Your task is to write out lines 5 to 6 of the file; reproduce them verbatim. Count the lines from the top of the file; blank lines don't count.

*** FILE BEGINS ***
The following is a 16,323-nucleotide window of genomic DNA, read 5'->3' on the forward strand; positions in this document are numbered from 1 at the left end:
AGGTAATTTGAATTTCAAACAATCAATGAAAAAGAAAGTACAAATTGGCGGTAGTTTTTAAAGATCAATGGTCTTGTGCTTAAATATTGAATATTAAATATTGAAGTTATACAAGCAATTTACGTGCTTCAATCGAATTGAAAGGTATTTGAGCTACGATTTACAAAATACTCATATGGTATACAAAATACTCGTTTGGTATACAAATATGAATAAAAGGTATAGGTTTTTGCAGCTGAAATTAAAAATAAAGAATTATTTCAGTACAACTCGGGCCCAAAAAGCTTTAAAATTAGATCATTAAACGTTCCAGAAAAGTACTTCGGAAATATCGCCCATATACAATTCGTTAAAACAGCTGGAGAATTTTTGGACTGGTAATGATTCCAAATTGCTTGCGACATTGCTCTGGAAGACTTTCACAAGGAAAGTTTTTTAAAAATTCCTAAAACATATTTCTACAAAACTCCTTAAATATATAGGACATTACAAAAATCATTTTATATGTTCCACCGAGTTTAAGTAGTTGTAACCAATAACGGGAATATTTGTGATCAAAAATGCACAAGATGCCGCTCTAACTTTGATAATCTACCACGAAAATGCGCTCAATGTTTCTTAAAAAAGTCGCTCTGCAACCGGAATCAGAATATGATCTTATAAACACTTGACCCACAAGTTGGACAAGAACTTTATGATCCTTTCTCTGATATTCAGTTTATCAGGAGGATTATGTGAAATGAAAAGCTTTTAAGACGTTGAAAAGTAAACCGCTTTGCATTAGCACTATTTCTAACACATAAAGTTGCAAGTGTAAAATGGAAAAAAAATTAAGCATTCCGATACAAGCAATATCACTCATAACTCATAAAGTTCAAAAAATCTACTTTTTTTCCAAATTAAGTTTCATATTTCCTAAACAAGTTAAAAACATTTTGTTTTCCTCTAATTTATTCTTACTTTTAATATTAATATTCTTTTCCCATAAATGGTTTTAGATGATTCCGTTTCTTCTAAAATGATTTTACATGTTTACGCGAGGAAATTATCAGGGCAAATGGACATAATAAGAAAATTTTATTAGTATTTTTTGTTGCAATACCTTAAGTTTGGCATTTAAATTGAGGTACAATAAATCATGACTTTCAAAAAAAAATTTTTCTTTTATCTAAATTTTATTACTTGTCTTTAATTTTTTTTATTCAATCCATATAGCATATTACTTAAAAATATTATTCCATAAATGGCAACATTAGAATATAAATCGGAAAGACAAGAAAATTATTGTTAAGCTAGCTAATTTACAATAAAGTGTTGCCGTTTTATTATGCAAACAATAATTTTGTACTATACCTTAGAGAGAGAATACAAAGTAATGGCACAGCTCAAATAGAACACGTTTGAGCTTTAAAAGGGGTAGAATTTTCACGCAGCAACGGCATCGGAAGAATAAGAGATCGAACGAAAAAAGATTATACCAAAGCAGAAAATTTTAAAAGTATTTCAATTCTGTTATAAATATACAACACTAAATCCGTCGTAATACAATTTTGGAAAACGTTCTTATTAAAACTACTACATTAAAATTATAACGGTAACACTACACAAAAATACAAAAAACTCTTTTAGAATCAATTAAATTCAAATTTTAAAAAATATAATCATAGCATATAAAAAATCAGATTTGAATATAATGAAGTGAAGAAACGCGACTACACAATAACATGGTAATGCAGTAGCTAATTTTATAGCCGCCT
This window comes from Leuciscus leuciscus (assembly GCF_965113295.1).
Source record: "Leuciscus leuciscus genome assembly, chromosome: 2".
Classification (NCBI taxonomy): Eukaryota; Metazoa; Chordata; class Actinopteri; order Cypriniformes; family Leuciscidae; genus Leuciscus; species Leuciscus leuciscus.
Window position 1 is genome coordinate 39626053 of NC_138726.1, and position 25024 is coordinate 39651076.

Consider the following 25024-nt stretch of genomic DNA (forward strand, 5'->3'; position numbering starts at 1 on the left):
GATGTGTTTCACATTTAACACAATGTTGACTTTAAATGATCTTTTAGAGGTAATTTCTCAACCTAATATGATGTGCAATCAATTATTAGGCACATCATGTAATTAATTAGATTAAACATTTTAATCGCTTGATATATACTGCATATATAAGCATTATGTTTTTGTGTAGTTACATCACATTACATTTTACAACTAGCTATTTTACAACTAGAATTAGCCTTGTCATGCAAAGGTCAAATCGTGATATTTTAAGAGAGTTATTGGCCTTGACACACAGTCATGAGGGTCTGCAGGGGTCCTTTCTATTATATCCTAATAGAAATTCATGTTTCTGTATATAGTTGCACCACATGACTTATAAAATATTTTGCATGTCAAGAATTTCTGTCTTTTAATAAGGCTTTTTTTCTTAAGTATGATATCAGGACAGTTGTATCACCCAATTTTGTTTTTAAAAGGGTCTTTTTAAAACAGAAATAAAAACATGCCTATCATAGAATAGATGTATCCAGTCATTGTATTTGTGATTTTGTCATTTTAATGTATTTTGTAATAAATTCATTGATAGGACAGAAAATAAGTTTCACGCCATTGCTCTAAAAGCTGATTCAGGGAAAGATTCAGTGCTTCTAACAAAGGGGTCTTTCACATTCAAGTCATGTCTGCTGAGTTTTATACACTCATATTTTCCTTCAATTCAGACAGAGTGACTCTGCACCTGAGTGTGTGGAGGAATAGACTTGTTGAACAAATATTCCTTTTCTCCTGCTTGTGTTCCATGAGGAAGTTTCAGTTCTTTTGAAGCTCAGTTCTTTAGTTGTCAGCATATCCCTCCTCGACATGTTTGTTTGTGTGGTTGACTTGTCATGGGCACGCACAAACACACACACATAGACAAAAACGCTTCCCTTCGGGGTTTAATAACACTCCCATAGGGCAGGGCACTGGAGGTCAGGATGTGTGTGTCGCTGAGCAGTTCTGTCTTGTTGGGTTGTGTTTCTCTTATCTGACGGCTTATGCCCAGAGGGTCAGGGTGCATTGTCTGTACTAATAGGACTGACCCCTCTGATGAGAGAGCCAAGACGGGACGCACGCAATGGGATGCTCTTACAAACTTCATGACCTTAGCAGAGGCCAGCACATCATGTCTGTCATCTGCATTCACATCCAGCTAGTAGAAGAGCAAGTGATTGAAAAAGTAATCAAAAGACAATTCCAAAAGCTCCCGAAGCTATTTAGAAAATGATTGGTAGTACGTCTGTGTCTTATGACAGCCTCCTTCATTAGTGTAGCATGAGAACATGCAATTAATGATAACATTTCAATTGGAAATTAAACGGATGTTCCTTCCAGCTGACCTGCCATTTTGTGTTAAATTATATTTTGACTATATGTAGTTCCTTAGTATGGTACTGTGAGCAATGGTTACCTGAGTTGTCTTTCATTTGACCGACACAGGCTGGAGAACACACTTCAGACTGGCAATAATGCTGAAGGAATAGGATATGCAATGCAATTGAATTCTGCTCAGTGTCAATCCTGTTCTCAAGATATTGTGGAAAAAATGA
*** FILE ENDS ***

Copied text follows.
Classification (NCBI taxonomy): Eukaryota; Metazoa; Chordata; class Actinopteri; order Cypriniformes; family Leuciscidae; genus Leuciscus; species Leuciscus leuciscus.
Window position 1 is genome coordinate 39626053 of NC_138726.1, and position 25024 is coordinate 39651076.